"Our Care through our eyes": impact of a co-produced digital education programme on nurses’ knowledge, confidence and attitudes in providing care for children and young people who have self-harmed: a mixed-methods study in the UK
Manning, JC, Carter, T, Latif, A, Cooper, J, Horsley, A, Armstrong, M, Crew, J, Wood, D, Callaghan, P and Wharrad, H (2017). "Our Care through our eyes": impact of a co-produced digital education programme on nurses’ knowledge, confidence and attitudes in providing care for children and young people who have self-harmed: a mixed-methods study in the UK. BMJ Open. 7 (4).
|Authors||Manning, JC, Carter, T, Latif, A, Cooper, J, Horsley, A, Armstrong, M, Crew, J, Wood, D, Callaghan, P and Wharrad, H|
Objectives: 1. To determine the impact of a digital educational intervention on the knowledge, attitudes, confidence and behavioural intention of registered children’s nurses working with Children and Young People (CYP) admitted with self-harm 2. To explore the perceived impact, suitability and usefulness of the intervention. Intervention: A digital educational intervention that had been co-produced with CYP service users, registered children’s nurses, and academics. Setting: A prospective, uncontrolled, intervention study with pre and post-intervention measurement, conducted at a large acute NHS Trust in the UK. Participants: From a pool of 251 registered children’s nurses, 98 participants were recruited to complete the intervention (response rate = 39%). At follow-up, 52% of participants completed the post-intervention questionnaire, with 65% (n=33) of those reporting to have completed the digital educational intervention. Primary Outcome measures: Attitudes towards self-harm in CYP was measured using a 13 item questionnaire; knowledge of self-harm in CYP was measured through an adapted 12 item questionnaire; confidence in different areas of practice was measured through Likert scale responses; Self-efficacy for working with CYP who have self-harmed was measured through an adapted version of the Self-efficacy Towards Helping (SETH) scale; Clinical behavioural intention was measured by the Continuing Professional Development Reaction Questionnaire. Semi-structured interviews were undertaken with a purposive sample of participants. Results: For those who completed the intervention (n=33), improvements were observed in knowledge (Effect size, ES: 0.69), confidence, and in some domains relating to attitudes (Effectiveness domain- ES: 0.49), and clinical behavioural intention (Belief about consequences-ES:0.49; Moral Norm-ES: 0.43; Beliefs about capability-ES: 0.42). Qualitative findings suggest participants experienced skill development, feelings of empowerment, and reflection on own practice. Conclusions: The effect of the intervention is promising and demonstrates the potential it has in improving registered children’s nurse’s knowledge, confidence and attitudes. However, further testing is required to confirm this.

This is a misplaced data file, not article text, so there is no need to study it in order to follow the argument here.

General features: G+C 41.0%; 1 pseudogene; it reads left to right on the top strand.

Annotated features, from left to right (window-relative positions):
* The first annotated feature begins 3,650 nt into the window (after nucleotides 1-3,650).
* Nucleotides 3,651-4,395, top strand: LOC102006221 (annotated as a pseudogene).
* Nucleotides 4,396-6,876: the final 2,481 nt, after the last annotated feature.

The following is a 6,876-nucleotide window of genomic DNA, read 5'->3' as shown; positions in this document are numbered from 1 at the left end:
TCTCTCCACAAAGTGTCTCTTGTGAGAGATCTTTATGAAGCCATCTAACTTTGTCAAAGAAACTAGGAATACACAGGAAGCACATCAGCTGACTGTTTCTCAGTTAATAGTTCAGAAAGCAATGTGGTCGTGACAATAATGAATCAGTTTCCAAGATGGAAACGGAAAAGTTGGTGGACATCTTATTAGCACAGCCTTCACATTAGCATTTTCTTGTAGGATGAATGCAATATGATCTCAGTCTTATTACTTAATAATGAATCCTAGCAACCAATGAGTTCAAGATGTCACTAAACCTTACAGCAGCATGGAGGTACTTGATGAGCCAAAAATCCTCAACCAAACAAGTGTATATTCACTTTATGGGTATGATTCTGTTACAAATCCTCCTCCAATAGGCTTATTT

|Journal citation||7 (4)|
|Publisher||BMJ Publishing Group|
|Digital Object Identifier (DOI)||doi:10.1136/bmjopen-2016-014750|
|Web address (URL)||http://eprints.nottingham.ac.uk/41499/|
|04 May 2017|
|Publication process dates|
|Deposited||14 Feb 2018|
|Accepted||17 Feb 2017|
|Accepted author manuscript|
CC BY-NC 4.0
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